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by Ross Cavins

          A typical Summer Sunday in my childhood
          Seventy degrees and sunny, a puffy white cloud here and there.
          Afternoon softball games with relatives in the oversized front yard.
          Children and grown-ups play without perspiring,
          The aroma of honeysuckles strong and sweet in the warm air.
          Fun is everywhere.

          The newly cut thick green carpet of centipede grass spongy beneath our feet,
          The freshly oiled leather gloves soft in our hands,
          The crack of the bat and a friendly scream to run,
          A bright laughter dancing in everyone's eyes,
          Sweet tea with ice cubes and tart lemon wedges sweating in old jelly jar glasses.
          Afterwards, the charcoal is doused with lighter fluid from a squeezy metal can,
          Salad is tossed with store-bought iceberg lettuce, garden-grown juicy tomatoes,
          Julienne carrot strips, hot-tasting radishes, slivers of green and red bell peppers,
          Slices of vine-ripened cucumbers.

          Hamburger patties are lumpy, hand-made with Worcestershire sauce and ketchup and
          Onion soup mix and minced garlic.
          Placed on the grill when it's hot enough to sizzle,
          Grease-fed orange flames engulfing them with hisses of smoky flavor.
          The ice cream maker is plugged in and filled with milk and sugar and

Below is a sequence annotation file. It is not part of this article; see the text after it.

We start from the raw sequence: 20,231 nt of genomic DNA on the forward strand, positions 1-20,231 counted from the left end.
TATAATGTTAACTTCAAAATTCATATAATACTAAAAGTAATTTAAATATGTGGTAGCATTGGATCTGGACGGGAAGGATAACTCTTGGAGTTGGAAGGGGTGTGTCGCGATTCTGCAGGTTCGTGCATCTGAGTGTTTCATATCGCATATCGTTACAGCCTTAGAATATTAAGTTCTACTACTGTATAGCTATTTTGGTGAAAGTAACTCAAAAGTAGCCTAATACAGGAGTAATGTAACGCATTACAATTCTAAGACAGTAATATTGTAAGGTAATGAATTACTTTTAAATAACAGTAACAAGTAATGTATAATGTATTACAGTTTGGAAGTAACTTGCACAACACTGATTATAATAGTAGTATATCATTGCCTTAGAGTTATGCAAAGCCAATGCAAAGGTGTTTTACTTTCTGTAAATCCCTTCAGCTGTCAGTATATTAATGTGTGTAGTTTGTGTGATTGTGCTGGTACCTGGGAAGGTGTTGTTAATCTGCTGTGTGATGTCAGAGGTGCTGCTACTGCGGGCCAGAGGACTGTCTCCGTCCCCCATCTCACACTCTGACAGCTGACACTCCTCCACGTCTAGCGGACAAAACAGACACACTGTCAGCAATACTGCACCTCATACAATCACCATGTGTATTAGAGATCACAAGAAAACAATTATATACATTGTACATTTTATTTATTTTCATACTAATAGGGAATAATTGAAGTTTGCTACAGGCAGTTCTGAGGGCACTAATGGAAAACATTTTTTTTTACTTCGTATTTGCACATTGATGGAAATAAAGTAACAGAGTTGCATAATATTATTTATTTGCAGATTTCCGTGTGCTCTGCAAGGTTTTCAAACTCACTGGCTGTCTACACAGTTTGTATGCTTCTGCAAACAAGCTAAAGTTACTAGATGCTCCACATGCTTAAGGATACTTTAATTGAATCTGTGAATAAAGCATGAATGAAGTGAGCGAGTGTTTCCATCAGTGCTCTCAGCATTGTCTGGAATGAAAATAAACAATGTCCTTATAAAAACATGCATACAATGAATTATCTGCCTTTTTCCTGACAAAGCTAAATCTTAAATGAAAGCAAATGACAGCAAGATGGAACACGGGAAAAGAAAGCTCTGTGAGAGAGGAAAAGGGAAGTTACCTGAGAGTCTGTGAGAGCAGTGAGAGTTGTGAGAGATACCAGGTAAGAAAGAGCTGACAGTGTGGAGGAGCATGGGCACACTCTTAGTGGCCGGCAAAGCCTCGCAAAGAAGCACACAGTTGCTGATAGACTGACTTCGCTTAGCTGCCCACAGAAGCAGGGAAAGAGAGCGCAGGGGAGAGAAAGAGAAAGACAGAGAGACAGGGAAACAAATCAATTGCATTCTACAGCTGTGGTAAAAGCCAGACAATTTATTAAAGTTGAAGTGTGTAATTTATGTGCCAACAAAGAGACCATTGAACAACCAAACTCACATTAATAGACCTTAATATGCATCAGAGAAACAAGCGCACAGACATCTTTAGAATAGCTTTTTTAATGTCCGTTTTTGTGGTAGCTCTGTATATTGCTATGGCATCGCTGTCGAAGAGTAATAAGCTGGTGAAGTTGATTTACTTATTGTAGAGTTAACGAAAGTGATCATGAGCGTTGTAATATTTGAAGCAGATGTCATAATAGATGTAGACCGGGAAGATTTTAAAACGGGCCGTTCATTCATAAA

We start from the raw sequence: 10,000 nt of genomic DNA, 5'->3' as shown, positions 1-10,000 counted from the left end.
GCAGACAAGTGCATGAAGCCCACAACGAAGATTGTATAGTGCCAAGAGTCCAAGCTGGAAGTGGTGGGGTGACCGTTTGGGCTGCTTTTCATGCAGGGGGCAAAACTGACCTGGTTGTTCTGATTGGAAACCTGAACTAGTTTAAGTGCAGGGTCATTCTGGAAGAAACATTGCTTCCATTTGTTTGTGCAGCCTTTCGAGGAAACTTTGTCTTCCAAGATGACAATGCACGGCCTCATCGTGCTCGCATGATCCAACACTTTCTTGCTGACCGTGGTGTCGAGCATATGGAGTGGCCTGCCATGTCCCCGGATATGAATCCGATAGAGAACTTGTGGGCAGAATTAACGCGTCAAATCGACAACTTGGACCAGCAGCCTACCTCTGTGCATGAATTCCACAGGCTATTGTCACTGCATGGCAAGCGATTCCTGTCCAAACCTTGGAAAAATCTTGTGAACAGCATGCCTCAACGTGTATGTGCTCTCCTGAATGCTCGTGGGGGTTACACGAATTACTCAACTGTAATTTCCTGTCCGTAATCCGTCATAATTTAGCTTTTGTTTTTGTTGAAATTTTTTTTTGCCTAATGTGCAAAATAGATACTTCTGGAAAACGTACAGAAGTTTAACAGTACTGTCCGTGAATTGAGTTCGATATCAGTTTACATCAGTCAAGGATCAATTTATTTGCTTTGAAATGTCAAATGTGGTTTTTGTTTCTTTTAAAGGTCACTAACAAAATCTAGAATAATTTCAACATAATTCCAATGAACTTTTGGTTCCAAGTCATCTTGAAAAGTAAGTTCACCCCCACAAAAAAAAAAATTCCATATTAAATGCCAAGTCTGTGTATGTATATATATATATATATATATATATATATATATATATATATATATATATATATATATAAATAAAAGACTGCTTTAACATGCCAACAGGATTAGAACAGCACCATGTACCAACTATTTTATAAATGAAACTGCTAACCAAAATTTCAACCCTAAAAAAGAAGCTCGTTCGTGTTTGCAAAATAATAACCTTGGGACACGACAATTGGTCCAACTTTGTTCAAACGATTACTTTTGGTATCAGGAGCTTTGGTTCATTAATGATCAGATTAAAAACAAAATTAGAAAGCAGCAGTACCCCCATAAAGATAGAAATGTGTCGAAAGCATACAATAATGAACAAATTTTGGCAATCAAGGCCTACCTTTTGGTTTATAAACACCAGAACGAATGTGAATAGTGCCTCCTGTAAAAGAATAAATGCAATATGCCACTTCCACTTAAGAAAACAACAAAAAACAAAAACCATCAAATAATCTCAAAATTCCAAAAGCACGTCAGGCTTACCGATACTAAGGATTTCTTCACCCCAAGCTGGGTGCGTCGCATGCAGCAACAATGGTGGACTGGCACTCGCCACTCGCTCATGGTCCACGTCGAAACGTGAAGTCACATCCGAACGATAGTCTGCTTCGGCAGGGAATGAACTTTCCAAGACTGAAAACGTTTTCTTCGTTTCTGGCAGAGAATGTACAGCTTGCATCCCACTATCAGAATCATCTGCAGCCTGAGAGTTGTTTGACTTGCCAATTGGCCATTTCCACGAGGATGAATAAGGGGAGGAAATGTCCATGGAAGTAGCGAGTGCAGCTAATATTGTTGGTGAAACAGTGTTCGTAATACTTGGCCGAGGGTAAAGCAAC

Vanilla extract and mashed bananas, surrounded by rock salt and ice and
          Running like a sputtering outboard motor.
          Buns are toasted with pats of real butter and salad is served with Hidden Valley Ranch.

          Lay's rippled potato chips, you know you can't have just one.

          Supper is eaten and enjoyed, the grown-ups relax and chat while the
          Children become restless again.
          There's unfathomable energy at that age, invincibility and eternity.
          Infinity of the moment.
          The sun drops below the treeline and
          Board games are pulled from the hall closet.
          George Jones and Conway Twitty and Tammy Wynette twang in the background.
          Laughter and timeless amusement replace the week's gossip.
          Jokes and witty quips and priceless memories.
          The games never become tiring and there is never enough time.
          We play until late when everyone leaves
          But my family and
          I sleep well that night.

          In my childhood, so long ago
          A fuzzy reality exists where the world is always good
          And the times are forever remembered
          With warmness and love.

Ross Cavins is 36, twice divorced and lives with his cat in the sunny South. Writing comes naturally because his cat is whiny and can't hold a decent conversation. Ross's current goal in life is to become a household name like Oreos, Liquid Drano and Tampax. He strives to be as famous a writer as Stephen Kingsley, his neighbor down the street who edits the obituaries column on Sundays.

Ross likes long walks in the woods (preferably with mosquito repellent and a crooked walking cane made from a broken branch). He adores oatmeal cream pies, is fascinated by cleavage, and is easily amused by kittens playing and traffic snarls. And more importantly, he is currently single, without an agent, a publisher or a significant other.

He has been published at
    * hackwriters.com - The Other Twin (Oct 2007), Fat Chance (Oct 2007).
    * swillmagazine.com - Sammy's Night Out (out by July 2008) Print Publication
    * hissquarterly.com - Have Fun Tonight (Feb 2008)
    * deadmule.com - Stealing Maw Maw's Pictures (Jan 2008)
    * buran.it - Fat Chance (Feb 2008) Translated to Italian!

Visit RossCavins.com and write Ross at me@rosscavins.com.


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